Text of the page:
We know that seasonal changes can affect a person’s mood—a condition known as Seasonal Affective Disorder (SAD). The shorter days of winter reduce our long-term exposure to sunlight. This can change the chemistry of the brain, causing an increase in melatonin production and a decrease in serotonin production, the chemical that enhances mood and social function.
Seasonal Affective Disorder (SAD) manifests itself in a variety of ways, including a loss of appetite, low energy, and an overall despair that lasts until the days lengthen again in the spring. Because the minds of dogs and humans are so similar, it’s logical to question if the winter blues impact our pets as well.
Seasonal Depression in Dogs
One in three pet owners in the United Kingdom noted changes in their pets’ behavior over the winter months, according to a survey conducted by researchers.
Symptoms dog lovers noticed in the cold months included:
- More frequent barking
- Increase in aggression
- Increased destructive behavior
- Decrease in play
- More time spent sleeping
- Weight loss
- Reduced appetite
- Abnormal shedding
While it’s reasonable to assume that dogs are impacted by the seasons in the same way that humans are, it’s crucial to remember that the poll done in the United Kingdom only examined dog owners’ views and was not a scientific study. There is insufficient evidence to make a clear diagnosis of SAD in pets.
Explaining the Symptoms of SAD in Dogs
Other factors could be at play when dogs appear depressed during the cold, dark months. For starters, we know that dogs frequently mimic their humans’ actions and moods. Dogs’ emotional intelligence allows them to detect and respond to certain human behaviors.
A dog living with a human suffering from Seasonal Affective Disorder, for example, will observe a change in the owners’ behavior toward a more sedentary and low-energy way of life.
As a way of adapting to his environment, the dog can pick up on the quiet or melancholy atmosphere in the house and adopt that mood. And, because of their bond with their humans, dogs are more inclined to stick close by, partaking in whatever the human is doing, whether it’s rushing around or lying low.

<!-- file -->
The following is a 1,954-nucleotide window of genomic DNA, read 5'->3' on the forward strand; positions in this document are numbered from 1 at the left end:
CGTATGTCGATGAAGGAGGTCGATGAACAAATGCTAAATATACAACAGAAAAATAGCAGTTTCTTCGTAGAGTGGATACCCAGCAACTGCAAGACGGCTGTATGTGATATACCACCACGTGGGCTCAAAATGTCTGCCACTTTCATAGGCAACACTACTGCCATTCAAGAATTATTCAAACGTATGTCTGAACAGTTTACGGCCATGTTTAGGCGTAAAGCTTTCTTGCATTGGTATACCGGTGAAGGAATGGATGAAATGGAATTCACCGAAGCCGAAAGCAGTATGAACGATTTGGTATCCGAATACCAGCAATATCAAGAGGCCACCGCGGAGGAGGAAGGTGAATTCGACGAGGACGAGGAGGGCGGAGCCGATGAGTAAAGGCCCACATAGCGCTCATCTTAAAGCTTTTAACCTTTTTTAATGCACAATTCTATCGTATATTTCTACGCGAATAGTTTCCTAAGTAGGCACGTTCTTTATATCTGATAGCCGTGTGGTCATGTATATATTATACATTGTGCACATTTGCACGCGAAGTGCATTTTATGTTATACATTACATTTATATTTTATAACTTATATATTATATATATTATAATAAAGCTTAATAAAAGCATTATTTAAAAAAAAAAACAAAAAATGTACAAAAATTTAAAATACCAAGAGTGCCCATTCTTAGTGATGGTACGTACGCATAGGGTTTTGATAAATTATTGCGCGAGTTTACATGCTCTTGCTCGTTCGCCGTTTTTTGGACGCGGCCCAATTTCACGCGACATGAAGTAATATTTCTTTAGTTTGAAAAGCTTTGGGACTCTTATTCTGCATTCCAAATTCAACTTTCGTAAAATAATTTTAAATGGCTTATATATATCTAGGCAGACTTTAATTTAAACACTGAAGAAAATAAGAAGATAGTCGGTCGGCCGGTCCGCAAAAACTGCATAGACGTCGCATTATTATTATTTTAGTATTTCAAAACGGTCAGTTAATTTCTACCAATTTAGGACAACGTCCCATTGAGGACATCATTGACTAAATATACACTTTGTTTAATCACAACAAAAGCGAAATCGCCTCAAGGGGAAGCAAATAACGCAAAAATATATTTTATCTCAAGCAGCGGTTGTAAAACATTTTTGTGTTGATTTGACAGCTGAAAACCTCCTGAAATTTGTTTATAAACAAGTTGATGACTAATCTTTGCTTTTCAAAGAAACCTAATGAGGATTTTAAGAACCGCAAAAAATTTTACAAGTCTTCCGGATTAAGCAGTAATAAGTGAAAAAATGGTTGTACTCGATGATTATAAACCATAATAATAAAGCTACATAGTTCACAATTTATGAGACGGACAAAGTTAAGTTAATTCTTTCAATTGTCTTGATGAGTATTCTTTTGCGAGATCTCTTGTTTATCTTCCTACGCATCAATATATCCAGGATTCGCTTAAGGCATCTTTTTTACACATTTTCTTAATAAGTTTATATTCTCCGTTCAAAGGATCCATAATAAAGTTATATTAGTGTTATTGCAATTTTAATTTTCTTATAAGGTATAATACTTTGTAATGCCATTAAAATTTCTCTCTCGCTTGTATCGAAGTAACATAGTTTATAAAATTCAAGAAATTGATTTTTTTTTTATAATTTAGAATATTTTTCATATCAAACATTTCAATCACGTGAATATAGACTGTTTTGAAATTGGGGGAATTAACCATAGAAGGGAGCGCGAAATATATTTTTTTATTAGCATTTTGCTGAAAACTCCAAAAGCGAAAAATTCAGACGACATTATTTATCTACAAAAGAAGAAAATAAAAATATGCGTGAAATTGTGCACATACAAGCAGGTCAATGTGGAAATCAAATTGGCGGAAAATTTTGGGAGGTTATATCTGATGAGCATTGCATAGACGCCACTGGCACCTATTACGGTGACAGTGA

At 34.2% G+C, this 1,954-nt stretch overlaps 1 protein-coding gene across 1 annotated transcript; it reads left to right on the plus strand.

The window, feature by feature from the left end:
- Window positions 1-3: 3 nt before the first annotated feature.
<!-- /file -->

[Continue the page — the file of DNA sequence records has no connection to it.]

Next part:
Getting outside for exercise and play during the cold months may be more difficult. The accumulation of “indoor time” that results may simply lead to boredom. Physical movement, play, and sniffing all the many aromas outside are all important to dogs. When they are denied this stimulus, they are likely to become bored, which can resemble depression.
Help Your Dog Get Through the Winter Months
Whether or not your dog has Seasonal Affective Disorder, there are things you can do to keep her happy and brighter in the winter if you see her mood slipping.
The following ideas may help combat SAD in dogs:
- Resist the impulse to hibernate and spend as much time as possible outside with your dog, even if the weather isn’t ideal. Physical activity and exposure to sunlight (however low) will help to lift your dog’s (and your own) spirits when they’re feeling down.
- Increase the amount of light exposure as much as feasible. During the day, move your dog’s bed closer to the window that receives the most light. During the brightest portion of the day, try to get outside for a walk (even if it’s only a short walk). Alternatively, consider bringing artificial light into your home.
- Winter is the best time to spend the majority of your dog toy budget, especially if you live in a cold climate! Purchase a few interactive puzzle toys or brain teasers for your dog. Don’t just leave your dog’s toys lying around the house; get down on the floor with him and play tug-of-war or fetch down the hallway. This mental stimulation and interactive play will not only enhance your connection with your dog, but will also keep you both entertained and happy.
Keep Up with Mental and Physical Stimulation
While we can’t say for sure if dogs are prone to SAD, we do know that some dog owners notice mood changes in their pets throughout the winter. Many of us want to hibernate, remain warm, binge-watch TV, and snuggle throughout the winter. However, if your dog exhibits any of the signs listed above, keep an eye out for changes and make an additional effort to keep your dog active, engaged, and entertained.
Toy Ideas for Dogs Showing SAD Symptoms
There are many toys out there to pick from, but we have selected a few that may be of interest below:
Kong Crackle Ball: KONG Crackle is a fresh spin on the popular KONG Squeezz brand. The crackle sound on these toys is unique and appealing, making them excellent for quiet play. Squeezz Crackle is a vibrantly colored glitter with a catchy sparkle. The flexible material is ideal for fetch activities and will provide hours of entertainment for both dogs and their owners.
IndiPets Organic Rubber Amrood Dog Toy: The IndiPets Organic Rubber Amrood Dog Toy is manufactured entirely of organic natural rubber. Natural rubber made from plants is a long-lasting, safe, and sustainable resource! NO PLASTIC OR ARTIFICIAL ADDITIVES WERE USED IN THE PROCESS. This item can aid in oral hygiene and promote both indoor and outdoor play. Indoors or out, this toy is perfect for a game of fetch.